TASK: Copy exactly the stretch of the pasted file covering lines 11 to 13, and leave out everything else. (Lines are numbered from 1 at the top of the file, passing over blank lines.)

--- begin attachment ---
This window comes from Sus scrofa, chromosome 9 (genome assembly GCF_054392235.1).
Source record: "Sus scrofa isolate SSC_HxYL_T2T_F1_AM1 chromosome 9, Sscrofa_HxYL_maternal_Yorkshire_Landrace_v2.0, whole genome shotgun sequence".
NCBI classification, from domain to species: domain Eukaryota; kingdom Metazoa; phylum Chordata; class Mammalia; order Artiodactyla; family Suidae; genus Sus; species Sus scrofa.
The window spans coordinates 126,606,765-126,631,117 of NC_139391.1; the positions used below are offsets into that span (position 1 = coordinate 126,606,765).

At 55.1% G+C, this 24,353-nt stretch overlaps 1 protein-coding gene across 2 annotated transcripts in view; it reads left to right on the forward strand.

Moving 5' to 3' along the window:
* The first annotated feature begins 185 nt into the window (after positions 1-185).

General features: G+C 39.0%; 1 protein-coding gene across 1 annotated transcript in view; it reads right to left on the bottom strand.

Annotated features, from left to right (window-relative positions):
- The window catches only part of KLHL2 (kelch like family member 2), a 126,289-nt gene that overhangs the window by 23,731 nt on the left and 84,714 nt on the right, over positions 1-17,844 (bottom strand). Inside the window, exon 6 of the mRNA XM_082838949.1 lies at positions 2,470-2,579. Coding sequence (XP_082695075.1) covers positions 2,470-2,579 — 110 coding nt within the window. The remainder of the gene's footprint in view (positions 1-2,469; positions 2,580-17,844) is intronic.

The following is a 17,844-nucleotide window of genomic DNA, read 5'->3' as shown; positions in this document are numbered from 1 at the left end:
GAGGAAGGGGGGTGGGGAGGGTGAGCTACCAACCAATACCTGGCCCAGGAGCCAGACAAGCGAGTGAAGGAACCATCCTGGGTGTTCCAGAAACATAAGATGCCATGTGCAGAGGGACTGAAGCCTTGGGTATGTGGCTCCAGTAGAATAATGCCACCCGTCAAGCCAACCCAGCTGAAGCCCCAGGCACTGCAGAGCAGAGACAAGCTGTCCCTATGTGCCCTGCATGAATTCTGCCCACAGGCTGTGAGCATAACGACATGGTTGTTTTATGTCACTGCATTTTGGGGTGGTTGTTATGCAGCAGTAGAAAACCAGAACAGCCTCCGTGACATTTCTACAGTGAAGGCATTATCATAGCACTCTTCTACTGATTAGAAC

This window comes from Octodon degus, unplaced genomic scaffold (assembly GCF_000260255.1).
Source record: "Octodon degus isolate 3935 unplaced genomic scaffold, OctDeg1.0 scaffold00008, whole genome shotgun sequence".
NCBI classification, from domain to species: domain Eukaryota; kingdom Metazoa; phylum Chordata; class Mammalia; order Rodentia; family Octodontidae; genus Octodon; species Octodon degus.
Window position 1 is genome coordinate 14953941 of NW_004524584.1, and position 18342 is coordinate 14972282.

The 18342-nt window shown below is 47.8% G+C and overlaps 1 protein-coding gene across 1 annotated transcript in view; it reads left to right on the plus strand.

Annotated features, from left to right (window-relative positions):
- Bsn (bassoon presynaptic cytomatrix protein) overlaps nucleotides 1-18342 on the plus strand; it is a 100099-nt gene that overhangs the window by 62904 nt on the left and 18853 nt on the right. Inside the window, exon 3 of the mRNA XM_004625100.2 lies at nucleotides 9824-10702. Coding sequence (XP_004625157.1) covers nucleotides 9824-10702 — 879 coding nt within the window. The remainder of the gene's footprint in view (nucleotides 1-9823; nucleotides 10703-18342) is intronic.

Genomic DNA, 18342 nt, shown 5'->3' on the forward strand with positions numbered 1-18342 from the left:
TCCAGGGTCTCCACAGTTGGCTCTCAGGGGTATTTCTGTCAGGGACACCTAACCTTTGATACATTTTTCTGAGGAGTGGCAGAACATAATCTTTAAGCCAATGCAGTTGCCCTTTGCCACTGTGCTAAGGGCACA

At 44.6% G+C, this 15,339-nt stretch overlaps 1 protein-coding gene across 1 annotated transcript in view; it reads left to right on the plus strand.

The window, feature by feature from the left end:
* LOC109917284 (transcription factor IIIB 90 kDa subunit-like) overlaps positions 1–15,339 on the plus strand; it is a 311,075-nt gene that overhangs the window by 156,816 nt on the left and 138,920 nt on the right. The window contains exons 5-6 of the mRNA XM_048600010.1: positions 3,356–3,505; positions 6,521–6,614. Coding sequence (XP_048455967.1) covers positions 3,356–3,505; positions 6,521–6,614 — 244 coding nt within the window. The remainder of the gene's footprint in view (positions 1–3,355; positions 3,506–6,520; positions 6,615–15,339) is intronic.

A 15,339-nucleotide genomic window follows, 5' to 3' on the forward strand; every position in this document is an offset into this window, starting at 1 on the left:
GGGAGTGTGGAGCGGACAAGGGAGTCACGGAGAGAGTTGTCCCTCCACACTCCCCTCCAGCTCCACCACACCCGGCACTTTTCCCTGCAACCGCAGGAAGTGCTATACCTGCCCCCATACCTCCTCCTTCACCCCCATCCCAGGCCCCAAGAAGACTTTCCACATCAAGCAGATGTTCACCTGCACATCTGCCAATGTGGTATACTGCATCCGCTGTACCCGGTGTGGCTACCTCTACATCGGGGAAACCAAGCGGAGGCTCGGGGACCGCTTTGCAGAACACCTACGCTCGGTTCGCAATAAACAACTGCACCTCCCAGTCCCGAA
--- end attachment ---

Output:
The following is a 17,844-nucleotide window of genomic DNA, read 5'->3' as shown; positions in this document are numbered from 1 at the left end:
GAGGAAGGGGGGTGGGGAGGGTGAGCTACCAACCAATACCTGGCCCAGGAGCCAGACAAGCGAGTGAAGGAACCATCCTGGGTGTTCCAGAAACATAAGATGCCATGTGCAGAGGGACTGAAGCCTTGGGTATGTGGCTCCAGTAGAATAATGCCACCCGTCAAGCCAACCCAGCTGAAGCCCCAGGCACTGCAGAGCAGAGACAAGCTGTCCCTATGTGCCCTGCATGAATTCTGCCCACAGGCTGTGAGCATAACGACATGGTTGTTTTATGTCACTGCATTTTGGGGTGGTTGTTATGCAGCAGTAGAAAACCAGAACAGCCTCCGTGACATTTCTACAGTGAAGGCATTATCATAGCACTCTTCTACTGATTAGAAC

This window comes from Octodon degus, unplaced genomic scaffold (assembly GCF_000260255.1).